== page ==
– Ken

I know exactly how you feel with regard to missing out on the lives of your children because of your job. I felt so strongly that way that I was simply compelled to make a career change in 2008 and start writing for The Simple Dollar full time. I took a huge pay cut. I haven’t regretted it in the least, though I will say that I miss some of the challenges of my old job and many of my old co-workers.

The question you have to ask yourself is what’s more important to you: quality time with your family or a shorter period to financial independence. There is no right or wrong answer here. It’s all about what really matters to you.

I don’t think Dave Ramsey would slap you across the face at all, and neither would I. You chose the thing that really matters to you. So what if it moves your debt payoff date down the road a bit?

Q7: Finding speaking gigs
I work for an association in California as trainer. I essentially write, facilitate and deliver in-person training programs for groups of various sizes. After reading your blog (found it last year after researching financial matters for a program I wrote) I’ve decided it’s time to pull the trigger on developing a side business. I have a passion for motivating and inspiring groups of people through public speaking. In addition, I am a decent trainer….I’ve found that you can be a great speaker, but deficient trainer, the 2 don’t always go hand-in-hand.

I was curious to hear from you some thoughts on how you think I could get started in this pursuit. To be upfront, I’m motivated by 1) increasing my revenue stream 2) I miss “taking the stage” and motivating people (I use to work in the church).
– Ed

The first thing I would do is seek out speaking groups in your local community. Is there a branch of Toastmasters International in your town? Many groups that are seeking local speakers will contact groups like these to find good speakers. It’s also a great way to practice your skills.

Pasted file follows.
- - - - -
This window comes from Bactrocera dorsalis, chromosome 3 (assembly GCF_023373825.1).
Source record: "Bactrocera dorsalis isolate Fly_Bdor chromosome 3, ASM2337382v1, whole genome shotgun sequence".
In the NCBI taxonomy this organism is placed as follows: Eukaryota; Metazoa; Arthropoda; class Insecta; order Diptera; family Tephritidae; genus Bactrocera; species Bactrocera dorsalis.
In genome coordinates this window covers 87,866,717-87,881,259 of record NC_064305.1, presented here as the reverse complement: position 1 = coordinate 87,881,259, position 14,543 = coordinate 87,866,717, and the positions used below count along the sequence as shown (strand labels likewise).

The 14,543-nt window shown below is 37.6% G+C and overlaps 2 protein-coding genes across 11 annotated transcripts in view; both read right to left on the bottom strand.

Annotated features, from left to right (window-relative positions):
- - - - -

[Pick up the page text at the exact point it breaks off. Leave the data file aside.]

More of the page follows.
Another thing I’d point out is that you shouldn’t turn down chances to speak for free, especially at first. It gives you practice and it builds your reputation. Any time you have a chance to speak, take it. If you’re good, you’ll build a reputation. If you’re not, at least you got practice.

Another element is having something useful to say. What are you going to talk about? Have you written a book or done anything compelling that can be a calling card for you?

Q8: Same card, different rates
I was looking at a credit card comparison site and saw the Chase Freedom Card…with two different offers. I was originally looking for a gas card for limited purchases, but took a quick look at Chase since they were garanteeing the Gas Station card. The card requriing “excellent credit” has a higher cashback reward ($200 after $500/3months) and a higher interest rate, $15.99%. The other card required “good credit” and offered $100 cashback after $500/3months and a lower interest rate, 11.99%. Seems counter-intuitive, doesn’t it? I guess I should go for the higher cashback since I plan to use it only for gas purchases and pay it off every month. Your opinion?

– Carl

If you’re planning on paying it off every month, then the higher cashback offer is probably better for you.

As for the multiple offers for the same card, this is completely normal. Credit card companies often have many different offers for the same type of card. They’ll vary in the teaser offer, the interest rate, the maximum credit line, and countless other factors.